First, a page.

“Are you the only visitor to Jerusalem who does not know the things that have happened there in these days?” And he said to them, “What things?” And they said to him, “Concerning Jesus of Nazareth, who was a prophet mighty in deed and word before God and all the people, and how our chief priests and rulers delivered him up to be condemned to death, and crucified him.”

And he said to them, “O foolish men, and slow of heart to believe all that the prophets have spoken! Was it not necessary that the Christ should suffer these things and enter into his glory?” And “beginning with Moses and all the prophets, he interpreted to them in all the scriptures the things concerning himself.” Luke 24:18-20, 25-27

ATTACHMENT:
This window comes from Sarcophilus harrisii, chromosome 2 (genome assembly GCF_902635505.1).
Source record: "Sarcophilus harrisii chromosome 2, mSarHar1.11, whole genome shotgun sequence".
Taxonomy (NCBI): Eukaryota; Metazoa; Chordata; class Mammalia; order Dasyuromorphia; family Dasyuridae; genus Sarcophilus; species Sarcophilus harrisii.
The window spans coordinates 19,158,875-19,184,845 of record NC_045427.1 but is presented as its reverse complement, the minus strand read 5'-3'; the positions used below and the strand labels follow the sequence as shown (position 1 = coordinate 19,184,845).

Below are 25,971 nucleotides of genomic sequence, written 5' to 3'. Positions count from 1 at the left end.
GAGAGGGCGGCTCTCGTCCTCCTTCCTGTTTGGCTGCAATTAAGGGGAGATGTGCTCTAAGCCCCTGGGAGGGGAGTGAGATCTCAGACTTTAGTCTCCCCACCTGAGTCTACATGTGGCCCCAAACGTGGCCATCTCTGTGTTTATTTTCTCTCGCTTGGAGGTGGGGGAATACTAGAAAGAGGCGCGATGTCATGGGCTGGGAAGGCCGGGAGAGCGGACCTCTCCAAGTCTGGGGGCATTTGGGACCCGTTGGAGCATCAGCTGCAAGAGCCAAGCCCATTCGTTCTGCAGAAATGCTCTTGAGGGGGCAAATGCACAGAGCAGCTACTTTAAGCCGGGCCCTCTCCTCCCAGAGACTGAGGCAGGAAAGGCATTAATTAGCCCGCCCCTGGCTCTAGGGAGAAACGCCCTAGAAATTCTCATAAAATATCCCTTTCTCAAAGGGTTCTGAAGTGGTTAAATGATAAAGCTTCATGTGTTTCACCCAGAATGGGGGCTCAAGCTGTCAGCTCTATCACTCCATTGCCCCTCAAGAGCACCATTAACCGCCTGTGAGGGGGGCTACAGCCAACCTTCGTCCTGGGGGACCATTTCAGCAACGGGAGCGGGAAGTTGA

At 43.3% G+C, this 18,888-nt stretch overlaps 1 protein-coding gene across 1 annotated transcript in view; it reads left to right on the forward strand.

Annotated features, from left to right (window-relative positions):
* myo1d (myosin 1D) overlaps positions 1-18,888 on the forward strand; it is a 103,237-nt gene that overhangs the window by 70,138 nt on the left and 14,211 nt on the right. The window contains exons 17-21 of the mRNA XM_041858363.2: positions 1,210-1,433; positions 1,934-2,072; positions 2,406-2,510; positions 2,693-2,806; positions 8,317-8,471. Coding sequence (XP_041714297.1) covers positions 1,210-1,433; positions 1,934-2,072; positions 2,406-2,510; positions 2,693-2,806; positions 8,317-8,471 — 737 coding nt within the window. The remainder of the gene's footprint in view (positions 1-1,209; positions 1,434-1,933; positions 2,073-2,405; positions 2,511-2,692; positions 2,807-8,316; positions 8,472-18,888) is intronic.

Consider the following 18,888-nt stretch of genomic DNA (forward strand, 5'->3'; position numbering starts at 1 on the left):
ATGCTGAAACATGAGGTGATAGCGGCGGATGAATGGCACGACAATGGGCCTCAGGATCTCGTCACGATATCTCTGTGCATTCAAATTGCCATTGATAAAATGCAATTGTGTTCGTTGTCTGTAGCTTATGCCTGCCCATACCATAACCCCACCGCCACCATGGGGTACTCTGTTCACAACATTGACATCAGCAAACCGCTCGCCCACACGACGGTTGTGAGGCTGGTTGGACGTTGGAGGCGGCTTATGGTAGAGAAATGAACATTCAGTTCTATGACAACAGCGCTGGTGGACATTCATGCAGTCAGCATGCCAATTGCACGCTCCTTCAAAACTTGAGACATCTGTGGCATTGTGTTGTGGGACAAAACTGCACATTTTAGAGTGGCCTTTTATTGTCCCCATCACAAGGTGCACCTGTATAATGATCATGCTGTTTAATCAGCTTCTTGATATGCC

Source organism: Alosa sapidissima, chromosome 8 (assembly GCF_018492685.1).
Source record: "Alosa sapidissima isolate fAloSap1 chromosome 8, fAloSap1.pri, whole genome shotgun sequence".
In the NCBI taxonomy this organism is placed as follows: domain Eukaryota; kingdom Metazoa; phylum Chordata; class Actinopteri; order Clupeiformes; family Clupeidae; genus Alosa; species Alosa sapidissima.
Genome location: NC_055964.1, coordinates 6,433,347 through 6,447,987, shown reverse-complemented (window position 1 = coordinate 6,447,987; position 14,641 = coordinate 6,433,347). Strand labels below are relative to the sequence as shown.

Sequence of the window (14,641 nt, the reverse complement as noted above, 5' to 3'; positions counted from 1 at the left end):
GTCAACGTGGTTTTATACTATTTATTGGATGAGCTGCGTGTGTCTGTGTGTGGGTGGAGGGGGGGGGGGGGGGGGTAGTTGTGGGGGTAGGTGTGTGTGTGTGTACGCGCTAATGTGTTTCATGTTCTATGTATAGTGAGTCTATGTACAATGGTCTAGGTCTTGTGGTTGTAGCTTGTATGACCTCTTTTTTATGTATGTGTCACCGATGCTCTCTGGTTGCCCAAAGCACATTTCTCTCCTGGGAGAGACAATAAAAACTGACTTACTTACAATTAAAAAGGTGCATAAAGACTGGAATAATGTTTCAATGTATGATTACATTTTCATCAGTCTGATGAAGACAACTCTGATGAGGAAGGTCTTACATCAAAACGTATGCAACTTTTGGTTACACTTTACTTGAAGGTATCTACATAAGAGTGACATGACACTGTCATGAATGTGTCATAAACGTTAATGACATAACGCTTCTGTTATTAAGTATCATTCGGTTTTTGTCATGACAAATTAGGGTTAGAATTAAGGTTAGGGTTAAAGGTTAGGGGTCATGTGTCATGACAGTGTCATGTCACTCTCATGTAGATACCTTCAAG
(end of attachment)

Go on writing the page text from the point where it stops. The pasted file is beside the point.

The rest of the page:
Jesus is at Mass with us, helping us to encounter and understand Him in the Word.

Responsorial Psalm

The Responsorial Psalm is a conversation between God and the assembly. We respond affirming the Word which we have just heard.

Second Reading

The second reading is taken from the New Testament Letters and Epistles, confirming how Jesus is the fulfilment of the Old Testament prophecies.

Proclamation of the Gospel

The priest or deacon processes with the Book of the Gospels from the altar to the ambo. The assembly stands, sings the Alleluia (except during Lent), in reverence for Jesus, the Word made flesh. “In the beginning was the Word, and the Word was with God, and the Word was God” (Jn 1:1). We stand recognizing that Jesus is present in action and word now. The One who is risen is the One who did and said all of these things. The Gospel is the story about the Risen Jesus doing for us these same things.